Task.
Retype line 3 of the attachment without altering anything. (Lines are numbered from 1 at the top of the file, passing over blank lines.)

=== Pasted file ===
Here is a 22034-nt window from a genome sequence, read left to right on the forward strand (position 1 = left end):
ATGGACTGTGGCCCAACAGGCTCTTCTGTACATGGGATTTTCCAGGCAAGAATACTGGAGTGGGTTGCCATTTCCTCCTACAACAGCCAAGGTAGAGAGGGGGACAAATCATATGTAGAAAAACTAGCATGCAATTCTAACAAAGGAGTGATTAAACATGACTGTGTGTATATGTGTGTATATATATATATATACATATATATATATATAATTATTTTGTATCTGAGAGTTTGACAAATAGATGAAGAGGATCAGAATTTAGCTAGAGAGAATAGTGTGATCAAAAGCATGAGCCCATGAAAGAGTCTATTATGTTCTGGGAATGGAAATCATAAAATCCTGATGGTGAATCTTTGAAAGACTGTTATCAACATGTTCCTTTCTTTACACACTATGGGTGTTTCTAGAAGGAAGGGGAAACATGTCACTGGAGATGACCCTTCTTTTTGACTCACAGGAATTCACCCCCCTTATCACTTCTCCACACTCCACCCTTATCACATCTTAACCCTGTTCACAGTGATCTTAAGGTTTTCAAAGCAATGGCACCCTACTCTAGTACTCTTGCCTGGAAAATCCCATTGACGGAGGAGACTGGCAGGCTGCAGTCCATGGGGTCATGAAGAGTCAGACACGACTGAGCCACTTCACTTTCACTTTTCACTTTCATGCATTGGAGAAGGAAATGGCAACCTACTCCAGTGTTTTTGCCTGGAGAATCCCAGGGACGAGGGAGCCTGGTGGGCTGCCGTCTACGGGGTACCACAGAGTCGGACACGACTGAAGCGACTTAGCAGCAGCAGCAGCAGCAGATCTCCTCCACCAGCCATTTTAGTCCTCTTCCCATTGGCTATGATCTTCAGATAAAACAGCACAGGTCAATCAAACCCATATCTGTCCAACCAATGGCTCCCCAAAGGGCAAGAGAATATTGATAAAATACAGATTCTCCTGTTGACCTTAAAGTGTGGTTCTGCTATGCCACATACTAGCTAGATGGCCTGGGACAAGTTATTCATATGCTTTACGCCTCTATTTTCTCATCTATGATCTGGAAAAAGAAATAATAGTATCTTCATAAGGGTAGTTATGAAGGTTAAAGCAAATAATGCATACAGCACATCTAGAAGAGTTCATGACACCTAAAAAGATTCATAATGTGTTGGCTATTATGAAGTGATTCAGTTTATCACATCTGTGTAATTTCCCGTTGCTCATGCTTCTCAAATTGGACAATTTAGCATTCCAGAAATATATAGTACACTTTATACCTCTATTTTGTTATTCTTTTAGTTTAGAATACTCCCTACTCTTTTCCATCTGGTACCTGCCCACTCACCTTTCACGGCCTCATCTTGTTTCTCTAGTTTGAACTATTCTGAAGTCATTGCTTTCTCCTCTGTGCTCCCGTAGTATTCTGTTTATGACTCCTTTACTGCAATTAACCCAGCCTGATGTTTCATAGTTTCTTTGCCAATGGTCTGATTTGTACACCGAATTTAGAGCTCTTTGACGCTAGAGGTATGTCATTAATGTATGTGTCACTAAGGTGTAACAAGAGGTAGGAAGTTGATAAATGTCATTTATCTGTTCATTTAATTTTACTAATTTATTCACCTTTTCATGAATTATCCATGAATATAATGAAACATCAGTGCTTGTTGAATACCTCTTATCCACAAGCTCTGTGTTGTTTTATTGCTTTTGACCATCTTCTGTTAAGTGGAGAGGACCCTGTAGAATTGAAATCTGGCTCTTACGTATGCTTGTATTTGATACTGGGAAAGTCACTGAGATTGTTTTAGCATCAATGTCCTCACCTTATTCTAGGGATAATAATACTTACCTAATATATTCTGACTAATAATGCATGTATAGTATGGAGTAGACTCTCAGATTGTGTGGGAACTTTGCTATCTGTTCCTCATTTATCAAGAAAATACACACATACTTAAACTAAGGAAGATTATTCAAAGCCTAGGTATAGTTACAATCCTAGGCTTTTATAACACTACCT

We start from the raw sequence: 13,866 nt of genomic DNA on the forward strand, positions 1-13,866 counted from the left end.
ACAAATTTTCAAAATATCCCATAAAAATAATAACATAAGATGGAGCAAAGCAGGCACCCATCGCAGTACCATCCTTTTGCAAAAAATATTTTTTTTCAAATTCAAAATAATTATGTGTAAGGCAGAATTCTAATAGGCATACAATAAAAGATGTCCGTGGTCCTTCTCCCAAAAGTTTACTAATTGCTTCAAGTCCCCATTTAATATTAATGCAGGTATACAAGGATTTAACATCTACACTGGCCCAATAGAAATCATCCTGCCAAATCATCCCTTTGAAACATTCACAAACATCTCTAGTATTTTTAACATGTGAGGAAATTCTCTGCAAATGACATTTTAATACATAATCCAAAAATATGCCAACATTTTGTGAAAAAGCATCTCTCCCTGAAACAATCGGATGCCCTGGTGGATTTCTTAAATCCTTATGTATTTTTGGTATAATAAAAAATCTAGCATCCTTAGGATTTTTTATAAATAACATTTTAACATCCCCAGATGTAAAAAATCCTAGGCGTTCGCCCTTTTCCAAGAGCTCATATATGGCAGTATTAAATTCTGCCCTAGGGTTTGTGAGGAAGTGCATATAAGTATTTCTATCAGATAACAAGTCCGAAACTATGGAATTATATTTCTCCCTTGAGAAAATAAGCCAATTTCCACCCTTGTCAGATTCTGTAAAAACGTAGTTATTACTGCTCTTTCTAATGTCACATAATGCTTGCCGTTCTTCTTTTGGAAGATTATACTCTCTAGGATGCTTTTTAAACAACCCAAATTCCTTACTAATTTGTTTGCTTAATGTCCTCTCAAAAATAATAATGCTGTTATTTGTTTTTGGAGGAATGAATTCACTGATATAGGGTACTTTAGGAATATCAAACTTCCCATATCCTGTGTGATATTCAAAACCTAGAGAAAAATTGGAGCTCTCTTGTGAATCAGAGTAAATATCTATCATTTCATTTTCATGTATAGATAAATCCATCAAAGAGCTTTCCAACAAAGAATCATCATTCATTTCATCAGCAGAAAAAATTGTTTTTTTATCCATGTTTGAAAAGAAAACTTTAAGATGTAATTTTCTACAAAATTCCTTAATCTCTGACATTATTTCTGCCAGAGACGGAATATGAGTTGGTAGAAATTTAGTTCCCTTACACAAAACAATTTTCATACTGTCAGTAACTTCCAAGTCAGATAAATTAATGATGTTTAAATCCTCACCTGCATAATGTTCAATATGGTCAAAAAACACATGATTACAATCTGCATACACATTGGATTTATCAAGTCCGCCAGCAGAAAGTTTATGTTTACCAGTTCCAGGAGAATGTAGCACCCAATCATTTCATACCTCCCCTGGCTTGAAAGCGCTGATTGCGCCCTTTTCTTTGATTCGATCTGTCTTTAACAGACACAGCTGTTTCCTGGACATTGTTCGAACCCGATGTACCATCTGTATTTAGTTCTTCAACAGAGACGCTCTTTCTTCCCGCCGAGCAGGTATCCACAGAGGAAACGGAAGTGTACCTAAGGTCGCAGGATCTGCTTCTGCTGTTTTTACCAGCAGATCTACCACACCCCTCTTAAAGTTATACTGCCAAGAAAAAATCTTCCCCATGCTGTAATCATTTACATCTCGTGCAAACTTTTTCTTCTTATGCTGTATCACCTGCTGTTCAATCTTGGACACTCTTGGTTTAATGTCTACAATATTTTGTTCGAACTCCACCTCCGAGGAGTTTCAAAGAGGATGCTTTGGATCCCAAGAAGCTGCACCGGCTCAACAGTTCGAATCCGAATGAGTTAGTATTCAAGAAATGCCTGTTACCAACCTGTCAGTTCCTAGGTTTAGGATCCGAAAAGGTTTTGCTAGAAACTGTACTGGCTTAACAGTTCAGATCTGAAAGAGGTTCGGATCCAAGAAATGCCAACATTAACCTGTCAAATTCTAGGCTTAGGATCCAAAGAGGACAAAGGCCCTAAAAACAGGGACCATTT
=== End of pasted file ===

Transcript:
We start from the raw sequence: 13,866 nt of genomic DNA on the forward strand, positions 1-13,866 counted from the left end.